Realistic Data for 21st Century Power Grid Development
Newly built open-access data sets will help test, refine grid technologies
Testing new theories and technologies to improve the nation's electric grid will be simplified by projects conducted by PNNL and its partners under a new program, GRID DATA (Generating Realistic Information for the Development of Distribution and Transmission Algorithms). Partners include the National Rural Electric Cooperative Association, GE Grid Solutions, PJM Interconnection, the California Independent System Operator and Avista.
Funded by DOE's Advanced Research Projects Agency–Energy (ARPA-E), the program will enable data-based modeling of challenging power grid environments. It will help create open-access power grid data sets so that researchers and industry can test their theories and technologies against a model complete with details that will tell them how their ideas would work.
The $3 million program features two projects to support the development of new methods for making the increasingly complex grid operate reliably and cost-effectively:
- The sustainable data evolution technology (SDET) project will compile features and metrics from many private data sets provided by PNNL’s industry partners to describe the physical power grid, the transactions that occur on it, and its overall performance. The data sets will provide realistic numbers for developing algorithms needed for modeling to enable utilities and grid operators to confidently adopt new technologies developed to modernize the grid. The team will develop data creation tools; use them to generate large-scale, open-access, realistic data sets; and then validate the data sets using industry tools provided by GE Grid Solutions.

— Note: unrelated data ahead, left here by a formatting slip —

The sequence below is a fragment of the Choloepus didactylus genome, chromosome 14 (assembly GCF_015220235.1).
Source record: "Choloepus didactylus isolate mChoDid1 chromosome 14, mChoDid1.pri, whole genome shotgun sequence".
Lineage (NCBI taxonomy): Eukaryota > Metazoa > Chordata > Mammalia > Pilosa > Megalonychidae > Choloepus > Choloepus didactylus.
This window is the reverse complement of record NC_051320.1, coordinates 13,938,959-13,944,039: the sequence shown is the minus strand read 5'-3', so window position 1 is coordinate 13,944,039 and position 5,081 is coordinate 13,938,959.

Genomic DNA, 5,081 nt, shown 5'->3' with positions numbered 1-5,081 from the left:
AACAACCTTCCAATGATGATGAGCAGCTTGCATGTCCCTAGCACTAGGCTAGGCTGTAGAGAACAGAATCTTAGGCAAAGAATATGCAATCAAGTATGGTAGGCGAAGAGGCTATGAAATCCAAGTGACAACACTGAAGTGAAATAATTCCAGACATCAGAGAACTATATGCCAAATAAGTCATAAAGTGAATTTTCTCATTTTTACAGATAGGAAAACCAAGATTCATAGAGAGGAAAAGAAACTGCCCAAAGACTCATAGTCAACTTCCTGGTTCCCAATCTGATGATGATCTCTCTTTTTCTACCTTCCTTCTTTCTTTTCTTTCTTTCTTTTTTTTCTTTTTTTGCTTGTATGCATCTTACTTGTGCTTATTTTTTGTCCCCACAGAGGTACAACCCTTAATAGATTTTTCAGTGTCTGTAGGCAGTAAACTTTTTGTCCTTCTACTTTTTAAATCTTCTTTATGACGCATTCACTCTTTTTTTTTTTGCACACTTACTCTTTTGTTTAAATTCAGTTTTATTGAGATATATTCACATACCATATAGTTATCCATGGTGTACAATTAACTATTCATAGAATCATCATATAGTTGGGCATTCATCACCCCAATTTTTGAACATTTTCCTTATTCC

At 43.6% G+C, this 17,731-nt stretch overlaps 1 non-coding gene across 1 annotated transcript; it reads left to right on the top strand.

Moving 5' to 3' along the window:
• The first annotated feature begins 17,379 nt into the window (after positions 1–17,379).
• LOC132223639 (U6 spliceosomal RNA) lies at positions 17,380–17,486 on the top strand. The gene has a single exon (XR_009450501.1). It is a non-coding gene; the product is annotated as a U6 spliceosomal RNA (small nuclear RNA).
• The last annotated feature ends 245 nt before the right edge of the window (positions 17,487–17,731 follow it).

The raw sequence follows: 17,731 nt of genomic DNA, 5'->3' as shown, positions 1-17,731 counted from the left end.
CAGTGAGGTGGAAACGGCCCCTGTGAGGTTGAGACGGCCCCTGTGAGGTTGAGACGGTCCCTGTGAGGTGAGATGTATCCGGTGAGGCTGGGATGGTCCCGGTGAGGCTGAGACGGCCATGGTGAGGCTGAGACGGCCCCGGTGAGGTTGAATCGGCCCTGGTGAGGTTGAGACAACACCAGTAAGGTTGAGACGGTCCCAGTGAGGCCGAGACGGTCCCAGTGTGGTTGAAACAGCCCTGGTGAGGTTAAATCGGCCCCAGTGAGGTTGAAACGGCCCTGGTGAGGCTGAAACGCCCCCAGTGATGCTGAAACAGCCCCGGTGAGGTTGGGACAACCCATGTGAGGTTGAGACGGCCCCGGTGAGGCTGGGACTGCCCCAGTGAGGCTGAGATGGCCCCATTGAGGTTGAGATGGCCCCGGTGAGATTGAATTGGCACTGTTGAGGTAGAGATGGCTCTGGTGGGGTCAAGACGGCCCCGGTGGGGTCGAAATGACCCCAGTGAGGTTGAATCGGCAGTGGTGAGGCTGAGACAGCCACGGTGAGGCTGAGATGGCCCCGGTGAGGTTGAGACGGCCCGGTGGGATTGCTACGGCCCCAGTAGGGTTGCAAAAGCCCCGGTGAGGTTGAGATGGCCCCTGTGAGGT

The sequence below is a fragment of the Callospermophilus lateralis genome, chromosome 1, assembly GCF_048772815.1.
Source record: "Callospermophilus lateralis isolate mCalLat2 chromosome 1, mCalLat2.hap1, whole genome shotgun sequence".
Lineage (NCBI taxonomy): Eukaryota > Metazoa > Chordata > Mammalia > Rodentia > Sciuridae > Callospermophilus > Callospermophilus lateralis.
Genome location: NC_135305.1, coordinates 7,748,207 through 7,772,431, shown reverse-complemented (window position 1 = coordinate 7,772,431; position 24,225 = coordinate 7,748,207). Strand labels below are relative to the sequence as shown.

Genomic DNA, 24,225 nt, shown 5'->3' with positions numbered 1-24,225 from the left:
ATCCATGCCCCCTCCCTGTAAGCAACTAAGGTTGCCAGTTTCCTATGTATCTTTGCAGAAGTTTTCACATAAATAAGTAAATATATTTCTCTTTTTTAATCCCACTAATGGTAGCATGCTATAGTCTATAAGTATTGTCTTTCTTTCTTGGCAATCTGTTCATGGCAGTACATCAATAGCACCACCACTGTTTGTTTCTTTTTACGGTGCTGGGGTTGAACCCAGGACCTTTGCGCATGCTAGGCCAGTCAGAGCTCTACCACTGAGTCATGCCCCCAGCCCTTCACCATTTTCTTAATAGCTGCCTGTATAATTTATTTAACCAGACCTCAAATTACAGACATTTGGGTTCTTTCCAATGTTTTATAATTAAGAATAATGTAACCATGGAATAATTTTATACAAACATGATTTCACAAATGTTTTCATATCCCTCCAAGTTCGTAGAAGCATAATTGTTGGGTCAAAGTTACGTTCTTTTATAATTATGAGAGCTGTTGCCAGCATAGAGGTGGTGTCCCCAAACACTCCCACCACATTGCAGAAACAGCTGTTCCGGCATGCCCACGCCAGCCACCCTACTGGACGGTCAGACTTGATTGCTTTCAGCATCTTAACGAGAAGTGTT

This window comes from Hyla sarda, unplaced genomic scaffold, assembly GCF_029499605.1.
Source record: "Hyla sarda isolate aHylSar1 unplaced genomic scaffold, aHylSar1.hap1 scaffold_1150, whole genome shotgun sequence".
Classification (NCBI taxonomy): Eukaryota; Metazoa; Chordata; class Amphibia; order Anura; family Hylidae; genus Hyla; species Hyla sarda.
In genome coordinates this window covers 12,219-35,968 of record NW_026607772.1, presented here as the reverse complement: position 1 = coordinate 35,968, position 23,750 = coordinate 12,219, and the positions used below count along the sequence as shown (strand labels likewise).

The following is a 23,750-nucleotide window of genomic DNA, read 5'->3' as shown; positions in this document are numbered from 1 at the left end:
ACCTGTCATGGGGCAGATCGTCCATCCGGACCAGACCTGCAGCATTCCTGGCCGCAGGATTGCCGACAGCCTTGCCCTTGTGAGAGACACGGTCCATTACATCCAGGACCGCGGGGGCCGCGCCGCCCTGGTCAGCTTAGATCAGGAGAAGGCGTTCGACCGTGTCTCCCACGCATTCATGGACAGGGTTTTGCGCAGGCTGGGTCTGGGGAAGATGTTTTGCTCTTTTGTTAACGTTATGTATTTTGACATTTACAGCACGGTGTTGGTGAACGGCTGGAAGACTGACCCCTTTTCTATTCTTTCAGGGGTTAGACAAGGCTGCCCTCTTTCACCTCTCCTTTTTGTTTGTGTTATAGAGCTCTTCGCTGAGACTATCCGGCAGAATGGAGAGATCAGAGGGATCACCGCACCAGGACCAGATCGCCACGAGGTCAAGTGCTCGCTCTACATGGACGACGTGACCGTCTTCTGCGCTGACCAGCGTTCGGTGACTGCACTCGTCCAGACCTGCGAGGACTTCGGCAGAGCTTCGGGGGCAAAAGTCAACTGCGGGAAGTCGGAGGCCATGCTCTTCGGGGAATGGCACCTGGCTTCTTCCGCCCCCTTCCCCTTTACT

- The power system model repository project will build the repository—DR POWER (Development of the Data Repository for Power System Open Models With Evolving Resources)—for the open-access power grid models and data sets, including data sets created by other GRID DATA projects. A web portal will enable distribution of open-access models and scenarios. It will include the ability to collaboratively build, refine, and review a range of large-scale realistic power system models.
For more information about these two projects, read the PNNL News Release.